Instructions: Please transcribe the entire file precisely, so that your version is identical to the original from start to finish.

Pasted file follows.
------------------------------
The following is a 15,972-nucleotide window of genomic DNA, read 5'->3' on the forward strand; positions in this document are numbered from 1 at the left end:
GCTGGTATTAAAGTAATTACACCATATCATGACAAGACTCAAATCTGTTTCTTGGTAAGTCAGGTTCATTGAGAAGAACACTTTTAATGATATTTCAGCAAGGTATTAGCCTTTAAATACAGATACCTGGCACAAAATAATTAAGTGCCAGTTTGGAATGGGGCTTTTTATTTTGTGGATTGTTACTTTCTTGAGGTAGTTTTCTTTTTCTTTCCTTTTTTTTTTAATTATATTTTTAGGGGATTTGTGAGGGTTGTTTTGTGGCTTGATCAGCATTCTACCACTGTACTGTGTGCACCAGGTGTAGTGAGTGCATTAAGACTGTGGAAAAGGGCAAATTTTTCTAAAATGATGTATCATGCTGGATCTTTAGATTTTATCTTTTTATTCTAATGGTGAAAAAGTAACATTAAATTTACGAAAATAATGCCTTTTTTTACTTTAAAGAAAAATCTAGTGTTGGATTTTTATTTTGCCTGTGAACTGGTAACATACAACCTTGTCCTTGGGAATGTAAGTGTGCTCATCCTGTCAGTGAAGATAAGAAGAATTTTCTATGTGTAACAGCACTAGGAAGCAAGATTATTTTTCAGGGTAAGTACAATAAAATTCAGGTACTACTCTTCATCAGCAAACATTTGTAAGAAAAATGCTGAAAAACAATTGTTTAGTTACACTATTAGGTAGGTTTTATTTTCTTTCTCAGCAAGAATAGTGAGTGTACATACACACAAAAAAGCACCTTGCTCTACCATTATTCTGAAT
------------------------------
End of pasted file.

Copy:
The following is a 15,972-nucleotide window of genomic DNA, read 5'->3' on the forward strand; positions in this document are numbered from 1 at the left end:
GCTGGTATTAAAGTAATTACACCATATCATGACAAGACTCAAATCTGTTTCTTGGTAAGTCAGGTTCATTGAGAAGAACACTTTTAATGATATTTCAGCAAGGTATTAGCCTTTAAATACAGATACCTGGCACAAAATAATTAAGTGCCAGTTTGGAATGGGGCTTTTTATTTTGTGGATTGTTACTTTCTTGAGGTAGTTTTCTTTTTCTTTCCTTTTTTTTTTAATTATATTTTTAGGGGATTTGTGAGGGTTGTTTTGTGGCTTGATCAGCATTCTACCACTGTACTGTGTGCACCAGGTGTAGTGAGTGCATTAAGACTGTGGAAAAGGGCAAATTTTTCTAAAATGATGTATCATGCTGGATCTTTAGATTTTATCTTTTTATTCTAATGGTGAAAAAGTAACATTAAATTTACGAAAATAATGCCTTTTTTTACTTTAAAGAAAAATCTAGTGTTGGATTTTTATTTTGCCTGTGAACTGGTAACATACAACCTTGTCCTTGGGAATGTAAGTGTGCTCATCCTGTCAGTGAAGATAAGAAGAATTTTCTATGTGTAACAGCACTAGGAAGCAAGATTATTTTTCAGGGTAAGTACAATAAAATTCAGGTACTACTCTTCATCAGCAAACATTTGTAAGAAAAATGCTGAAAAACAATTGTTTAGTTACACTATTAGGTAGGTTTTATTTTCTTTCTCAGCAAGAATAGTGAGTGTACATACACACAAAAAAGCACCTTGCTCTACCATTATTCTGAAT